Karen Knutson is a Research Associate with Dr. Gaea Leinhardt at the Learning Research and Development Center of the University of Pittsburgh. She comes to the Collaborative from the University of British Columbia, where she received her Art Education (Department of Curriculum Studies, Faculty of Education). Previously she studied Art History at Queen's University, in Kingston, Ontario where she was first introduced to museological theory. She has taught art education and art history courses, and was also the editorial assistant for Studies in Art Education. While in Vancouver, she was a research consultant on several projects at the Vancouver Art Gallery and also worked at the Museum of Anthropology. Her research focuses on the politics of museum display as they affect historical understanding and the interpretation of art in galleries.

Melissa Mercer is a doctoral candidate in Informal Science Education at the University of Florida. She is currently living and working in Ann Arbor, Michigan, where she collaborates with Dr. Scott Paris on an MLC-affiliated study at the Henry Ford Museum. Melissa has worked as an evaluator, educator, or researcher at museums such as SciTech (Aurora, Illinois), the Center of Science and Industry (COSI) in Columbus, Ann Arbor Hands-On Museum, National Air and Space Museum, and Florida Museum of Natural History. She has a Master of Arts in Teaching in the field of museum education from the George Washington University, and a Bachelor of Science in physics from the University of Michigan. Her professional interests include working within teacher training programs to stimulate interest in and effective use of informal educational resources within the curriculum, utilizing advanced quantitative methods to probe new areas of museum visitor learning experiences, and exploring new definitions of learning in museum settings.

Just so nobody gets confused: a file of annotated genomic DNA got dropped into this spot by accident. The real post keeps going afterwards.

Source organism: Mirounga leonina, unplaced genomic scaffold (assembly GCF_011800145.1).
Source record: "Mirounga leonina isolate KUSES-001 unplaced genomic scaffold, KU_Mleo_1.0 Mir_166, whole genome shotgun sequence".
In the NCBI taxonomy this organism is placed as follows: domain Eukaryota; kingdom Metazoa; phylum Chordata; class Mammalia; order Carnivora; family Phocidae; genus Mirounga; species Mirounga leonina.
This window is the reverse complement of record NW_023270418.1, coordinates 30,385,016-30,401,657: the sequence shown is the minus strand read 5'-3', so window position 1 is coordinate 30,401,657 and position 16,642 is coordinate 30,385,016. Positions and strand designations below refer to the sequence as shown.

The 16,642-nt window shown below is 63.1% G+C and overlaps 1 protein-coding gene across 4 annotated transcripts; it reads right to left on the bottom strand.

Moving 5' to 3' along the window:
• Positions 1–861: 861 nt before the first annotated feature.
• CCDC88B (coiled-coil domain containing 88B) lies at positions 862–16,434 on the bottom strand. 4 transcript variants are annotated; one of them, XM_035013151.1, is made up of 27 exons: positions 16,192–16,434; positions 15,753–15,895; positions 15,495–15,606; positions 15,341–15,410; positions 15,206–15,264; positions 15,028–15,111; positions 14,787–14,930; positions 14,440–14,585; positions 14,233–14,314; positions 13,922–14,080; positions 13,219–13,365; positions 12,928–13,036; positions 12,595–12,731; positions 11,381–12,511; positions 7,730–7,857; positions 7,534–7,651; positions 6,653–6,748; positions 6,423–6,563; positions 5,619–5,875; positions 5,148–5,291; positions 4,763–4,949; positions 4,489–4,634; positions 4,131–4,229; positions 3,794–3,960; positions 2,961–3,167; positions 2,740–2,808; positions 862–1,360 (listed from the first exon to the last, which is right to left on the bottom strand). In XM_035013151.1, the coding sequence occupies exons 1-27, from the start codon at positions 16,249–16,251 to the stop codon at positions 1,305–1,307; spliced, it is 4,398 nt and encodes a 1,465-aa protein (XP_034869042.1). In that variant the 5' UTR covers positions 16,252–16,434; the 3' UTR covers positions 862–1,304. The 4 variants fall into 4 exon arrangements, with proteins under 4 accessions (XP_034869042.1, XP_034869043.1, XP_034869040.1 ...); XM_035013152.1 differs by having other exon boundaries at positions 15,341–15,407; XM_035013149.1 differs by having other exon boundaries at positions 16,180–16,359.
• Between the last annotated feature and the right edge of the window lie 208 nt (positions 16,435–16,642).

Scott Paris is a Professor of Psychology and Education at the University of Michigan, where he teaches developmental and educational psychology courses. In 1993 and 1997, Professor Paris received the Dean's Award for Outstanding Undergraduate teaching and in 1995 he received the University of Michigan Amoco Foundation Faculty award for Distinguished Teaching. Since receiving his Ph.D. from Indiana University in 1972, he has been on the faculty at Purdue University and has been a Visiting Professor at Stanford, UCLA, the University of Hawaii, the University of Auckland (New Zealand), and three universities in Australia, the Flinders University, the University of Newcastle, and the University of Queensland.
Dr. Paris' research has focused on cognitive development, reading, and academic learning. He has studied children's memory, literacy, metacognition, and self-regulated learning during the past 25 years. His recent research has examined

  1. the design of literacy assessment tasks for K-6 students and portfolio assessment systems,
  2. the effects of standardized achievement testing on children in K-12,
  3. the connections among school-home-community learning environments,
  4. evaluation of the effects of summer school on young children's reading progress, and
  5. children's learning and motivation in museums.